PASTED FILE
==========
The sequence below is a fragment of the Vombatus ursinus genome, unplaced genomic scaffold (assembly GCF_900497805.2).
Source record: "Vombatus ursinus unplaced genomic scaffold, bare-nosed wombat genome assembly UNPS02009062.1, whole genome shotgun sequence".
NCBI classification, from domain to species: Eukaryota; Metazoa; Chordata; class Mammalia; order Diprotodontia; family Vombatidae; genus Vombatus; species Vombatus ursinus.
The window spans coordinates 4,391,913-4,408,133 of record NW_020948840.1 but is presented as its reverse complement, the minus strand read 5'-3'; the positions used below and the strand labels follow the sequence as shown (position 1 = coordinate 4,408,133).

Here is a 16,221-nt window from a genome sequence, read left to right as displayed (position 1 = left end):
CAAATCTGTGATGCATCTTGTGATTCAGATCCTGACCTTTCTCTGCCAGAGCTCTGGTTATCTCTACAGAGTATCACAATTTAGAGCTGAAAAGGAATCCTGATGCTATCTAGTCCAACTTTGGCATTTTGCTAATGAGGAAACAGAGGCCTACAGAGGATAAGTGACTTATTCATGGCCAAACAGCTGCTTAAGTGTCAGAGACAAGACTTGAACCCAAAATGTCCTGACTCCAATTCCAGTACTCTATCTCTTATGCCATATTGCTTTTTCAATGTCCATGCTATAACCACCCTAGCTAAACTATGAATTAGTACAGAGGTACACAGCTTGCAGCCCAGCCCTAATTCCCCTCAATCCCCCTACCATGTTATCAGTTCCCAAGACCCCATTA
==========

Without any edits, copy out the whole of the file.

The sequence below is a fragment of the Vombatus ursinus genome, unplaced genomic scaffold (assembly GCF_900497805.2).
Source record: "Vombatus ursinus unplaced genomic scaffold, bare-nosed wombat genome assembly UNPS02009062.1, whole genome shotgun sequence".
NCBI classification, from domain to species: Eukaryota; Metazoa; Chordata; class Mammalia; order Diprotodontia; family Vombatidae; genus Vombatus; species Vombatus ursinus.
The window spans coordinates 4,391,913-4,408,133 of record NW_020948840.1 but is presented as its reverse complement, the minus strand read 5'-3'; the positions used below and the strand labels follow the sequence as shown (position 1 = coordinate 4,408,133).

Here is a 16,221-nt window from a genome sequence, read left to right as displayed (position 1 = left end):
CAAATCTGTGATGCATCTTGTGATTCAGATCCTGACCTTTCTCTGCCAGAGCTCTGGTTATCTCTACAGAGTATCACAATTTAGAGCTGAAAAGGAATCCTGATGCTATCTAGTCCAACTTTGGCATTTTGCTAATGAGGAAACAGAGGCCTACAGAGGATAAGTGACTTATTCATGGCCAAACAGCTGCTTAAGTGTCAGAGACAAGACTTGAACCCAAAATGTCCTGACTCCAATTCCAGTACTCTATCTCTTATGCCATATTGCTTTTTCAATGTCCATGCTATAACCACCCTAGCTAAACTATGAATTAGTACAGAGGTACACAGCTTGCAGCCCAGCCCTAATTCCCCTCAATCCCCCTACCATGTTATCAGTTCCCAAGACCCCATTA